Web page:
Grocers didn’t need business rates cut, says JD Sports boss
THE boss of JD Sports has heavily criticised ministers for handing a business rates cut to supermarkets and other stores which stayed open during lockdown, saying the cash should have been used to cut retail rents instead.
Peter Cowgill took a swipe at grocers because he said they “have had the benefit of higher turnover and higher margin” due to panic buying, while also getting rates relief as part of emergency measures to prevent economic collapse.
Supermarkets were among chains deemed essential and allowed to continue operating when Britain shut down at the height of the pandemic, but still saved millions of pounds from the high street-wide tax break, with a £532m boost for Tesco alone.
Meanwhile, retail landlords are struggling because many tenants have been unable to afford rent. With no state support, these property owners are pushing occupiers to pay up.
Mr Cowgill has been on a rent renegotiation crusade for his shops after JD Sports was forced to shut almost all of its stores around the world due to lockdowns, losing out on sales.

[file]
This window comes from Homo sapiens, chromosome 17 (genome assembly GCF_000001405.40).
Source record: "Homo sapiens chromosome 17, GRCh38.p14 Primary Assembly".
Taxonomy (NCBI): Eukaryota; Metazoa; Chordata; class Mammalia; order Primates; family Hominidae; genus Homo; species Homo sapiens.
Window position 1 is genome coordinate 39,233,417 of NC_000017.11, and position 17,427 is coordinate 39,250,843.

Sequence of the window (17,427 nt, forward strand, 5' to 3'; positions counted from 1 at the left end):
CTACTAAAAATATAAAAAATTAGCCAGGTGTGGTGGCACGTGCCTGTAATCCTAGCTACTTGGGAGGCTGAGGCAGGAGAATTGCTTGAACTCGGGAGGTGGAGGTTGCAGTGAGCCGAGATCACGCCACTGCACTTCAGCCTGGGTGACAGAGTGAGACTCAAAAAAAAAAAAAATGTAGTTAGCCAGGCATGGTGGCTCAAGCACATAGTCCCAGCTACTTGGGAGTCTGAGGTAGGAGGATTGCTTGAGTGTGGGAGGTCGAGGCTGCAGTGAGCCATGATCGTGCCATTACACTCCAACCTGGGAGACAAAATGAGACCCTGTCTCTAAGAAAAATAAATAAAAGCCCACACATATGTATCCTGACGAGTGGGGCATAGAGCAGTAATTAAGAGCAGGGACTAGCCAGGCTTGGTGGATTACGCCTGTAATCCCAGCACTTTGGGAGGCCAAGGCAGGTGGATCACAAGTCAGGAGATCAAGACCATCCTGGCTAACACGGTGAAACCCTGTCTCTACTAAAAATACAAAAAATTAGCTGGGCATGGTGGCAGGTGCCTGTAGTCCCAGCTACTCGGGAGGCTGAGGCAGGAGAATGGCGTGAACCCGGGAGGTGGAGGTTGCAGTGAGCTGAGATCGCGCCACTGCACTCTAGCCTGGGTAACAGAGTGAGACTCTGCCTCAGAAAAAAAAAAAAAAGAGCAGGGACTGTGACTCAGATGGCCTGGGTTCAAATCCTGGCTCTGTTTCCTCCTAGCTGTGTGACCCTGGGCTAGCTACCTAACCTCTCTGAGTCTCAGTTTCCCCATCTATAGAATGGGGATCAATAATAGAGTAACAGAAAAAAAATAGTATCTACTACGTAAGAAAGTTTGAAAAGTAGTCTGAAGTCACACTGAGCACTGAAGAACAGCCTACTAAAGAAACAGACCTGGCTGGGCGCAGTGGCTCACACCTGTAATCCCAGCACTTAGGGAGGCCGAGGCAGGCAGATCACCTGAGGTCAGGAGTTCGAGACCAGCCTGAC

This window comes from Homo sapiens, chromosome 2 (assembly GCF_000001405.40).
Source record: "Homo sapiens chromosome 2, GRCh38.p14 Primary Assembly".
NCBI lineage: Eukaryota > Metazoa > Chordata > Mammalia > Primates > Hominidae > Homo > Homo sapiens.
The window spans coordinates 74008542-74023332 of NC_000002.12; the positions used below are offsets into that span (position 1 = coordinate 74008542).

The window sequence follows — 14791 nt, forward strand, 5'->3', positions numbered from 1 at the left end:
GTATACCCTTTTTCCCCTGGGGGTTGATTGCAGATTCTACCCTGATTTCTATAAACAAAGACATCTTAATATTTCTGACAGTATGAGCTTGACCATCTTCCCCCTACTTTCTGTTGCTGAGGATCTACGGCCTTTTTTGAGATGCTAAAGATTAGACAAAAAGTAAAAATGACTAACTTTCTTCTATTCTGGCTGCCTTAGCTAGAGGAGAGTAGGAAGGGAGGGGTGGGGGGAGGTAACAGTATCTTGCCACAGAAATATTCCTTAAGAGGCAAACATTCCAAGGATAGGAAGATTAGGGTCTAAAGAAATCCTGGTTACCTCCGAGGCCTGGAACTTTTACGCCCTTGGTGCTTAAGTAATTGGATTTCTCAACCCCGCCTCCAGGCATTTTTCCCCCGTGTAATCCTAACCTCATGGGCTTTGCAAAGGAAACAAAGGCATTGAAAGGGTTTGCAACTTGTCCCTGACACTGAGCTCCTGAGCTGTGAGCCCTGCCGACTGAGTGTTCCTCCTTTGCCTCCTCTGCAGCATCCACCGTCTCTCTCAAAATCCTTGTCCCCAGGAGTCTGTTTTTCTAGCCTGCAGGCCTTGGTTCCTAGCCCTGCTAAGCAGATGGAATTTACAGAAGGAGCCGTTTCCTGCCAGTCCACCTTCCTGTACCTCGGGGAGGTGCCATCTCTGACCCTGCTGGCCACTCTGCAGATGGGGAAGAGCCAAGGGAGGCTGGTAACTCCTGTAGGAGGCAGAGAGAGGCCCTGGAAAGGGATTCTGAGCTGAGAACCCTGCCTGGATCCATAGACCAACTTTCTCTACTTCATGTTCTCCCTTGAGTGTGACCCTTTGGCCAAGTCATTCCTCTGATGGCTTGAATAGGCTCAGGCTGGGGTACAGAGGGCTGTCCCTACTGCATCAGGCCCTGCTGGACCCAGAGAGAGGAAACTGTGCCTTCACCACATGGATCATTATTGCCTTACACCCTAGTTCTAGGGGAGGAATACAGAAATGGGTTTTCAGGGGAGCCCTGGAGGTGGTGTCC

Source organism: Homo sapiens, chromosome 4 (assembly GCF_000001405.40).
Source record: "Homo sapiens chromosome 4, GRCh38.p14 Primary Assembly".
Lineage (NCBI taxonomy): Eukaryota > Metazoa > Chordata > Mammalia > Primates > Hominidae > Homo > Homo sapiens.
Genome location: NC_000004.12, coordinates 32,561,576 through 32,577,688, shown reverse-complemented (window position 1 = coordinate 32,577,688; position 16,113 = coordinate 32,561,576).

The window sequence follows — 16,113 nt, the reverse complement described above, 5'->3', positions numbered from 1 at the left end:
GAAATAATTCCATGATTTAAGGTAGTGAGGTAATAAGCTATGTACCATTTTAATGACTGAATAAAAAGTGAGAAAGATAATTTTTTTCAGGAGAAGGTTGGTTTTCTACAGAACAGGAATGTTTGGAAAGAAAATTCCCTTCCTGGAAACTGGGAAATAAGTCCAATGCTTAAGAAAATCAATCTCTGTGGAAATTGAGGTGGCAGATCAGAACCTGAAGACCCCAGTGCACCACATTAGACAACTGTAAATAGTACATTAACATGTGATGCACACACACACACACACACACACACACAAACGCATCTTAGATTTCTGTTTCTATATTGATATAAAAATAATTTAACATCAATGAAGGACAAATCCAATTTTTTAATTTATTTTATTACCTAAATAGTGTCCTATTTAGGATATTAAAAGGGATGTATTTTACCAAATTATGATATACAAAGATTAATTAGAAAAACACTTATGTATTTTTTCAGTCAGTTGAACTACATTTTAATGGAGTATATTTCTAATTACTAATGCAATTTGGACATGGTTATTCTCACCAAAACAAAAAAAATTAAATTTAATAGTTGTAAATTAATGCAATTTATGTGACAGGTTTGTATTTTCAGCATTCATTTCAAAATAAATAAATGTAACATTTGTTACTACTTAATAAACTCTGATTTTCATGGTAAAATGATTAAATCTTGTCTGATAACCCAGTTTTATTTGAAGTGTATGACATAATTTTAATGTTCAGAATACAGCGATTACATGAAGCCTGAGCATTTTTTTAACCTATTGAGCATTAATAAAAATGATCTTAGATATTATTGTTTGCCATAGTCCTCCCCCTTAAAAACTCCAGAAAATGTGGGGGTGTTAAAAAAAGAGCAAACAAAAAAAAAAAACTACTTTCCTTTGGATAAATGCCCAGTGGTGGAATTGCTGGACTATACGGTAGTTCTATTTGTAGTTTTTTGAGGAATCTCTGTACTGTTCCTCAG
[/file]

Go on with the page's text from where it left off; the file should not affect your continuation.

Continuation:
Shopping centre owner Intu has already tumbled into administration after running out of money, and a swathe of weaker tenants have renegotiated their bills. The retail chief, who has run
JD Sports since 2004, said that some of the rate relief cash could have been diverted to commercial landlords.
Mr Cowgill, the executive chairman, said: “That money could have been used for the vast majority of landlords, who could then realign their rents for their tenants. As a representative of the stronger retailers who attract footfall, I’m tired of sitting next door to occupants who are paying 30-40pc less for the same box because they have a lease break or an expiry, or have gone through an insolvency process.
“There has to be a realignment. Stronger tenants shouldn’t be subsidising the weaker tenants.”
The FTSE 100 retailer, which began reopening its stores in some countries in April, cancelled its final dividend despite reporting a 3pc rise in pre-tax profit to £348.5m for the year to the end of February. Shares edged down 6.2p to end at 668.4p.
Peter Cowgill, the executive chairman of JD Sports, was forced to shut nearly all the firm’s stores